The latest developments in Afghanistan where the Taliban forced the country's president, Ashraf Ghani, to relinquish power after entering Kabul have resurrected the events that unfolded in Vietnamese city of Saigon when the United States rushed to evacuate some 30,000 refugees out of the country's largest city before it fell in April 1975.
A photo that immortalized America's defeat in Vietnam, showing evacuees boarding a helicopter on the roof of a building, spread fast on social networks after the U.S. announced the emergency deployment on Thursday.
U.S. Secretary of State Antony Blinken played down America’s hasty exit, saying "this is manifestly not Saigon.” Speaking on ABC’s "This Week” on Sunday, Blinken said: "The compound itself, our folks are leaving there, and moving to the airport.”
He also confirmed that U.S. Embassy workers were destroying documents and other items ahead of fleeing the embassy, but insisted "this is being done in a very deliberate way, it’s being done in an orderly way, and it’s being done with American forces there to make sure we can do it in a safe way.”
Back in June, as the Taliban advance built momentum, Biden himself addressed the Saigon parallels – and dismissed them.
"There's going to be no circumstance where you'll see people being lifted off the roof of an embassy of the United States from Afghanistan," he said.
However, following recent Taliban offensives, the capture of the Kabul embassy and the recent mass evacuation of American citizens from the war-torn country prove otherwise.
Staff from the U.S. Embassy in Kabul were leaving Afghanistan as Taliban forces entered the capital city early Sunday. The Taliban headed to the presidential palace to prepare the ground for a "peaceful transition of power." Shortly after the country's interior minister, Abdul Sattar Mirzakwal, also said that there would be a "peaceful transfer of power" to a transitional government.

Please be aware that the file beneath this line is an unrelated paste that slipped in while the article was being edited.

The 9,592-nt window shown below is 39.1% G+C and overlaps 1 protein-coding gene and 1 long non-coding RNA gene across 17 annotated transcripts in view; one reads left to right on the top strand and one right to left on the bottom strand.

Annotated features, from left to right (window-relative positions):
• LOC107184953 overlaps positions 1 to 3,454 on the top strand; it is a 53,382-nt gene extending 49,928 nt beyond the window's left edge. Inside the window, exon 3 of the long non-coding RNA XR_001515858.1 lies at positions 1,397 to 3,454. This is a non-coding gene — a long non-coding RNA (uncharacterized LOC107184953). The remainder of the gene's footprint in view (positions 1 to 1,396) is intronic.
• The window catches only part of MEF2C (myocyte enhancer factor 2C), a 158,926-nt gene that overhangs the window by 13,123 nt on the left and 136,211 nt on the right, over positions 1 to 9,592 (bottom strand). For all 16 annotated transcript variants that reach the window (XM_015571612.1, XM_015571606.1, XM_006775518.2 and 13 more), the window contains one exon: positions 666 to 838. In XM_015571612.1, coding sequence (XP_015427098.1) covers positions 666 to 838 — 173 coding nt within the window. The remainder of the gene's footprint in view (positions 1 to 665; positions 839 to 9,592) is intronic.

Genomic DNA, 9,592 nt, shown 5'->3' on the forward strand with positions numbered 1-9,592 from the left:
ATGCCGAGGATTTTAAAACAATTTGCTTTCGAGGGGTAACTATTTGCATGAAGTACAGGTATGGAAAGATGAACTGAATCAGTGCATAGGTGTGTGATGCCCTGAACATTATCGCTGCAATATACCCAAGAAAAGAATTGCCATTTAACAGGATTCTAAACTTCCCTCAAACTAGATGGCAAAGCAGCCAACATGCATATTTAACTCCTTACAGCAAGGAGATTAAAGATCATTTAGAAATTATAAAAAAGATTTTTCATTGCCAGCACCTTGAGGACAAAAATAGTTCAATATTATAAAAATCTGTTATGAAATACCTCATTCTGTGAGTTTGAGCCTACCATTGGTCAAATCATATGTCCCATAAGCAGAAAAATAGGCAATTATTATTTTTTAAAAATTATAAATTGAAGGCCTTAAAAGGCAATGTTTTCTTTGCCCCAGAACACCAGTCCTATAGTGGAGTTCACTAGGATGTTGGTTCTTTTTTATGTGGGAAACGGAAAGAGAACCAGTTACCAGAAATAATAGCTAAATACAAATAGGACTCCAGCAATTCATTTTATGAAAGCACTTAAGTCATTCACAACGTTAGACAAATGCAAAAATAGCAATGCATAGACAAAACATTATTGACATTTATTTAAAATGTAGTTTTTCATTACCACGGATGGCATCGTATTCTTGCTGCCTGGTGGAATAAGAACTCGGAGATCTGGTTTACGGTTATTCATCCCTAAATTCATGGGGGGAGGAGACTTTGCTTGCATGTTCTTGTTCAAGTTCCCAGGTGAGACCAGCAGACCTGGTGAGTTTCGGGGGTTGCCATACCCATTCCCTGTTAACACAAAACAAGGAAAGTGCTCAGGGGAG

"The Afghan people should not worry. ... There will be no attack on the city and there will be a peaceful transfer of power to the transitional government," he said in a recorded speech, according to Agence France-Presse (AFP). "The safety of the city is guaranteed, there will be no attack on the city, and the agreement is such that the transition of power will take place in a peaceful manner."
Biden announced earlier that U.S. troops would end their 20-year military intervention in the country by the end of August. NATO has already quietly wrapped up its mission in the country. The peace talks that started between the warring sides in Qatar last year made little progress and have now stalled as both sides speak of war.
Washington said on Thursday that to carry out the evacuation of American staff from its embassy in Kabul, 3,000 U.S. troops will secure the airport, 1,000 will be sent to Qatar for technical and logistical support, while 3,500 to 4,000 will be positioned in Kuwait to deploy if needed.
On Thursday, U.S. officials scrambled to answer questions about the mission, with Pentagon spokesperson John Kirby declining to describe it as an "NOE" (noncombatant evacuation operation). He indicated it had no name and avoided talking about evacuations.
The most famous "NOE" mission was Operation Frequent Wind, during which more than 7,000 Vietnamese civilians were evacuated from Saigon on April 29 and 30, 1975 by helicopter.
Asked about the image of American diplomats departing under military protection and the inevitable comparisons with the fall of Saigon, Kirby tried to underline the differences.
"We are not completely eliminating our diplomatic presence on the ground," he said. "Nobody is abandoning Afghanistan, it's not walking away from it. It's doing the right thing at the right time to protect our people."
The Taliban on Friday claimed they had captured Afghanistan's second city Kandahar, capping an eight-day blitz that has left only the capital and pockets of other territory in government hands.
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